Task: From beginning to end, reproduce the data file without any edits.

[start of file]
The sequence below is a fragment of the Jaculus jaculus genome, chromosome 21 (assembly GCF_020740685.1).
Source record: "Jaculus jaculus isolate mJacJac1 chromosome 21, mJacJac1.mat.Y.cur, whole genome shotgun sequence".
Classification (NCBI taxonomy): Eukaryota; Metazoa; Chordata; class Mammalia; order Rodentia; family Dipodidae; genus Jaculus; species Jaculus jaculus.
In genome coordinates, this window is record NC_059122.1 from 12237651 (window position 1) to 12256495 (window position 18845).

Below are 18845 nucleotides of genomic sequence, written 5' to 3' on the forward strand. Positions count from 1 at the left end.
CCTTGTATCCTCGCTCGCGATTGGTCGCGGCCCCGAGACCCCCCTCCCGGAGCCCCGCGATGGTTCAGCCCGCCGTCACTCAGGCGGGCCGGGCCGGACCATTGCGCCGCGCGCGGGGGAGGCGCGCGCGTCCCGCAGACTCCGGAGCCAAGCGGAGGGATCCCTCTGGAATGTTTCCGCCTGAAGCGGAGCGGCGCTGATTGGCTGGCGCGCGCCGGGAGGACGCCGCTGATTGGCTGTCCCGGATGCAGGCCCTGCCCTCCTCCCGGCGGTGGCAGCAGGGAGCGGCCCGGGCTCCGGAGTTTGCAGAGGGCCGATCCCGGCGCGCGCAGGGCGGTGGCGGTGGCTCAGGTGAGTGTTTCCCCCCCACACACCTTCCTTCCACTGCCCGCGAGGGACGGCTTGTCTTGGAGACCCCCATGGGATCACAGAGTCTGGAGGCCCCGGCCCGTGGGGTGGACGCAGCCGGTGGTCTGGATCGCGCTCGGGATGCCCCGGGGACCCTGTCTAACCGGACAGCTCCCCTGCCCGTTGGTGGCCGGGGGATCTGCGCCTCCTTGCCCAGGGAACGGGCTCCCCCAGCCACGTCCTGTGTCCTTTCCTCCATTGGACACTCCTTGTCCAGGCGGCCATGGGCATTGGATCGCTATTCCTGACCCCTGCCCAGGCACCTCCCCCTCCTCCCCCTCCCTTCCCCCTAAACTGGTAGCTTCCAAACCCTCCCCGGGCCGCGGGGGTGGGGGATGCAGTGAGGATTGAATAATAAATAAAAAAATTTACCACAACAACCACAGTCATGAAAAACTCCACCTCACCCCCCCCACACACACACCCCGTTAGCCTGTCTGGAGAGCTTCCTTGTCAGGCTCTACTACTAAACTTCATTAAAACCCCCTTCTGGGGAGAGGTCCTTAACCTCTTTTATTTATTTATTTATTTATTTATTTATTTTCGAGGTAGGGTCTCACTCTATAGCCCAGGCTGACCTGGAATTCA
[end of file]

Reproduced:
The sequence below is a fragment of the Jaculus jaculus genome, chromosome 21 (assembly GCF_020740685.1).
Source record: "Jaculus jaculus isolate mJacJac1 chromosome 21, mJacJac1.mat.Y.cur, whole genome shotgun sequence".
Classification (NCBI taxonomy): Eukaryota; Metazoa; Chordata; class Mammalia; order Rodentia; family Dipodidae; genus Jaculus; species Jaculus jaculus.
In genome coordinates, this window is record NC_059122.1 from 12237651 (window position 1) to 12256495 (window position 18845).

Below are 18845 nucleotides of genomic sequence, written 5' to 3' on the forward strand. Positions count from 1 at the left end.
CCTTGTATCCTCGCTCGCGATTGGTCGCGGCCCCGAGACCCCCCTCCCGGAGCCCCGCGATGGTTCAGCCCGCCGTCACTCAGGCGGGCCGGGCCGGACCATTGCGCCGCGCGCGGGGGAGGCGCGCGCGTCCCGCAGACTCCGGAGCCAAGCGGAGGGATCCCTCTGGAATGTTTCCGCCTGAAGCGGAGCGGCGCTGATTGGCTGGCGCGCGCCGGGAGGACGCCGCTGATTGGCTGTCCCGGATGCAGGCCCTGCCCTCCTCCCGGCGGTGGCAGCAGGGAGCGGCCCGGGCTCCGGAGTTTGCAGAGGGCCGATCCCGGCGCGCGCAGGGCGGTGGCGGTGGCTCAGGTGAGTGTTTCCCCCCCACACACCTTCCTTCCACTGCCCGCGAGGGACGGCTTGTCTTGGAGACCCCCATGGGATCACAGAGTCTGGAGGCCCCGGCCCGTGGGGTGGACGCAGCCGGTGGTCTGGATCGCGCTCGGGATGCCCCGGGGACCCTGTCTAACCGGACAGCTCCCCTGCCCGTTGGTGGCCGGGGGATCTGCGCCTCCTTGCCCAGGGAACGGGCTCCCCCAGCCACGTCCTGTGTCCTTTCCTCCATTGGACACTCCTTGTCCAGGCGGCCATGGGCATTGGATCGCTATTCCTGACCCCTGCCCAGGCACCTCCCCCTCCTCCCCCTCCCTTCCCCCTAAACTGGTAGCTTCCAAACCCTCCCCGGGCCGCGGGGGTGGGGGATGCAGTGAGGATTGAATAATAAATAAAAAAATTTACCACAACAACCACAGTCATGAAAAACTCCACCTCACCCCCCCCACACACACACCCCGTTAGCCTGTCTGGAGAGCTTCCTTGTCAGGCTCTACTACTAAACTTCATTAAAACCCCCTTCTGGGGAGAGGTCCTTAACCTCTTTTATTTATTTATTTATTTATTTATTTATTTTCGAGGTAGGGTCTCACTCTATAGCCCAGGCTGACCTGGAATTCA